Non-tenacious D: The White House announced that Trump will nominate acting Defense Secretary Patrick Shanahan as the permanent replacement for James Mattis, who resigned as defense secretary in December. Shanahan, a former Boeing executive, doesn’t have the military expertise or stature that Mattis, a retired Marine general, sometimes used to counteract extreme administration hawks such as National Security Adviser John Bolton.

Gaza battle: Hamas and Israel reached a ceasefire after two days of conflict that left 4 Israelis and 25 Palestinians dead. The violence began when a sniper along the Gaza border wounded two Israeli soldiers, and it escalated rapidly into an exchange of Israeli airstrikes and Palestinian rocket launches, leading to the biggest death toll since the 2014 Israel-Gaza war.


by Robert Wright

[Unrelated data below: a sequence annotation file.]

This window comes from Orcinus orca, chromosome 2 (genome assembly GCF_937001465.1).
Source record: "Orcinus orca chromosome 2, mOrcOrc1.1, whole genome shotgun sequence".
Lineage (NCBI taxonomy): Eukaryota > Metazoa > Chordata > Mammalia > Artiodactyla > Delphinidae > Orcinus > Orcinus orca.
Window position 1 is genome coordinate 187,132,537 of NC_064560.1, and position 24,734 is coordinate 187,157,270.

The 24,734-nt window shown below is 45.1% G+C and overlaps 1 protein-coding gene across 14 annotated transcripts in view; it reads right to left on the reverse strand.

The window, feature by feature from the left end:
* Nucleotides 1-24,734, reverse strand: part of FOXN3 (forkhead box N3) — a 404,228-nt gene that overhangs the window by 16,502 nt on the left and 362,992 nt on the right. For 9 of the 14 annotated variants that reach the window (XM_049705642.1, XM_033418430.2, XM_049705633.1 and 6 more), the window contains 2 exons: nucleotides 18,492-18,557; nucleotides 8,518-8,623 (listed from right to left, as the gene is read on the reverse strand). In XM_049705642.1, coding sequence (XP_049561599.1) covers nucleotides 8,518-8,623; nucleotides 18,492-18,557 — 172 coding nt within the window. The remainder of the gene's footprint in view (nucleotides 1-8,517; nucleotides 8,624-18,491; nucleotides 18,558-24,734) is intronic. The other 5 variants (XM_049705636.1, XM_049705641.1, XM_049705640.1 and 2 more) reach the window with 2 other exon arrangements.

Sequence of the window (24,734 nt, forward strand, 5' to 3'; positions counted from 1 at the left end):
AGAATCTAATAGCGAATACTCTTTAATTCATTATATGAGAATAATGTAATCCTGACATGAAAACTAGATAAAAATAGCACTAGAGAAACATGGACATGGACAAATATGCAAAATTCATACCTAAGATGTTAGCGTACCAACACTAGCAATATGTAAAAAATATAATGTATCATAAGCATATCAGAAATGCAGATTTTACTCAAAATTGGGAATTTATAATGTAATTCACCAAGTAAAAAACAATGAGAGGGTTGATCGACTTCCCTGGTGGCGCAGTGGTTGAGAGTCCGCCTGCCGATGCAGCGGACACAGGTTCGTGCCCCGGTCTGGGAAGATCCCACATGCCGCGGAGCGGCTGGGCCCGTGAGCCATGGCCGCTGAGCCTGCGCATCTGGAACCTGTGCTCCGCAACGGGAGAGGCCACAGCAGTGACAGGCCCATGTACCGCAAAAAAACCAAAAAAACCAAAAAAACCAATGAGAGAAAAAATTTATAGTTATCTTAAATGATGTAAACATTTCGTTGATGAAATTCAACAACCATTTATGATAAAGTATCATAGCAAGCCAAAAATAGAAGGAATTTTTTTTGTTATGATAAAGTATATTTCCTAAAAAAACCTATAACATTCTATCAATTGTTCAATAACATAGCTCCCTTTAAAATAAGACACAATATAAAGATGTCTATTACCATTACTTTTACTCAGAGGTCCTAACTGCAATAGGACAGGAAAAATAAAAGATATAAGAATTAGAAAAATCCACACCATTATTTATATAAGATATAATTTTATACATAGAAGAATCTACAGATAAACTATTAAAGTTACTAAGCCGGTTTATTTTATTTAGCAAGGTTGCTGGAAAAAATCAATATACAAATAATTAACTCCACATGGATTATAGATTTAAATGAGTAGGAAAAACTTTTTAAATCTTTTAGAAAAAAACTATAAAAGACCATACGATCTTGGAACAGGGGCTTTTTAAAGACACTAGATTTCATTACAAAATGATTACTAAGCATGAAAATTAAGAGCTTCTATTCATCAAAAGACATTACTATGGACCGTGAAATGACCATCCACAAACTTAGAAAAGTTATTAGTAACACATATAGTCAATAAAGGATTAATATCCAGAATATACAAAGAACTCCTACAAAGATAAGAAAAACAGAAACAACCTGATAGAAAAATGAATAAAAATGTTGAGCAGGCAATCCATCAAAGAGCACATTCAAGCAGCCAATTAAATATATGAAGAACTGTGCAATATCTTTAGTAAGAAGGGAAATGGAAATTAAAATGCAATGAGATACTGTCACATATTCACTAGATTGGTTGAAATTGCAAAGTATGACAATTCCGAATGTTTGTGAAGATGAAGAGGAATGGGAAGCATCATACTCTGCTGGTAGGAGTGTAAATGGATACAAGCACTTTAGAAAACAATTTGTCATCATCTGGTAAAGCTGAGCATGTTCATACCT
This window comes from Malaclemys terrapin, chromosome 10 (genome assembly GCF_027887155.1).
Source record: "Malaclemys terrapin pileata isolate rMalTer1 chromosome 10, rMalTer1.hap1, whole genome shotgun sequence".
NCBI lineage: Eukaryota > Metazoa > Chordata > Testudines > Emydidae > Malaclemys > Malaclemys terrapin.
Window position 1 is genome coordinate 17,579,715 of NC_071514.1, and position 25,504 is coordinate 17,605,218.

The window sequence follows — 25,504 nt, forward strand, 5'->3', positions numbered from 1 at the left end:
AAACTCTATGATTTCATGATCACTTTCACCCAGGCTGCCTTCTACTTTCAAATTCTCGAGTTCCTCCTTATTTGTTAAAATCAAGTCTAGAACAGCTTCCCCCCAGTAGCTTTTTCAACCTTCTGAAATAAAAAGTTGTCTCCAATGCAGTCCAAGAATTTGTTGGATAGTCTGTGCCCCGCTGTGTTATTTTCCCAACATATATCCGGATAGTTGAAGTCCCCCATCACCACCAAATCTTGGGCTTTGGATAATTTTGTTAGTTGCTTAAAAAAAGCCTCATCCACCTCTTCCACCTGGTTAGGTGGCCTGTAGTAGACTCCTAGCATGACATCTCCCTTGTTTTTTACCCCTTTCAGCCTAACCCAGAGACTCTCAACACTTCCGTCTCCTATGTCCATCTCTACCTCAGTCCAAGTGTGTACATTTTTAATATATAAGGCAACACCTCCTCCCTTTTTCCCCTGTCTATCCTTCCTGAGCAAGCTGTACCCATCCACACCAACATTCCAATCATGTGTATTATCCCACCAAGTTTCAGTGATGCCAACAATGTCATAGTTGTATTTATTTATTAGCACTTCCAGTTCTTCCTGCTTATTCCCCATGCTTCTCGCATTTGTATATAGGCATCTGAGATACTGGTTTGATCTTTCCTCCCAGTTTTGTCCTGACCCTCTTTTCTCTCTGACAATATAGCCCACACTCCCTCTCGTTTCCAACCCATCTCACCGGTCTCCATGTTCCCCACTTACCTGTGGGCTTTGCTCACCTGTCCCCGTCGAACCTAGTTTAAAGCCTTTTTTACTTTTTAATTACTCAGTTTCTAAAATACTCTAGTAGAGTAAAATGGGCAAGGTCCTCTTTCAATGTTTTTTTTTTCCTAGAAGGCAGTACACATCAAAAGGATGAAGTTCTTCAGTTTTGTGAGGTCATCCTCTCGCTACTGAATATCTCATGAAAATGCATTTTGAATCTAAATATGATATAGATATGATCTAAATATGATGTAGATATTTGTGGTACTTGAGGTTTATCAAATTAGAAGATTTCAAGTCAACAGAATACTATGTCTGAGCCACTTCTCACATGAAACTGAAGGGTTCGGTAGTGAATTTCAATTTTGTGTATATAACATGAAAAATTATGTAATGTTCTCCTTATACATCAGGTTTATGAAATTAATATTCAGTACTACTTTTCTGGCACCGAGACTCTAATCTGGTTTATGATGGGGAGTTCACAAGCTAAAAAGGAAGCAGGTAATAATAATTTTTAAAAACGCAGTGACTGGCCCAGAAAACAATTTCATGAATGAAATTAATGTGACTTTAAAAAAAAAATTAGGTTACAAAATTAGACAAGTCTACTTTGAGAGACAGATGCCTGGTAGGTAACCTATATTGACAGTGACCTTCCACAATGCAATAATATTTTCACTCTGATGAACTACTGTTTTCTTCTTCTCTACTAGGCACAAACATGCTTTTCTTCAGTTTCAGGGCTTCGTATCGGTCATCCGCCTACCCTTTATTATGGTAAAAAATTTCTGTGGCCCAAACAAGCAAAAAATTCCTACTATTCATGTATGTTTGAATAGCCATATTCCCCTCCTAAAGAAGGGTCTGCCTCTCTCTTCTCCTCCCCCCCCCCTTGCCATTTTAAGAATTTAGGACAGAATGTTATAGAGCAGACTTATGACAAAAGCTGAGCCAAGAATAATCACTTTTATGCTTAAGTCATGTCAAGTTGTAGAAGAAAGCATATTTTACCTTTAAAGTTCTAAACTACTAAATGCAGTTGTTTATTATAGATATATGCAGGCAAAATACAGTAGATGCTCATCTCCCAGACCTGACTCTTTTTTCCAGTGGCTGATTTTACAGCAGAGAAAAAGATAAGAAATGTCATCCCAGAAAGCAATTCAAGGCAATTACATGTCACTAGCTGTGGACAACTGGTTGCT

Bolton’s friend Zuckerberg: Last Sunday Trump’s famously bellicose national security adviser, John Bolton, issued a statement alluding darkly to “a number of troubling and escalatory indications and warnings” regarding Iran. As it happened, even as he was warmongering, I was writing a piece about how Facebook and other social media companies have been aiding and abetting the Trump administration’s belligerent foreign policy. The piece ran in Wired on Tuesday. Lest MRN readers who want to read it should have to spend time trying to outsmart Wired’s semi-permeable paywall, I offer the piece here:

Why is Facebook Abetting 
Trump’s Reckless Foreign Policy?

When I first read that Facebook has an employee whose title is “global head of counterterrorism policy,” I was surprised. I had always thought of counterterrorism policies as things that governments, not companies, had.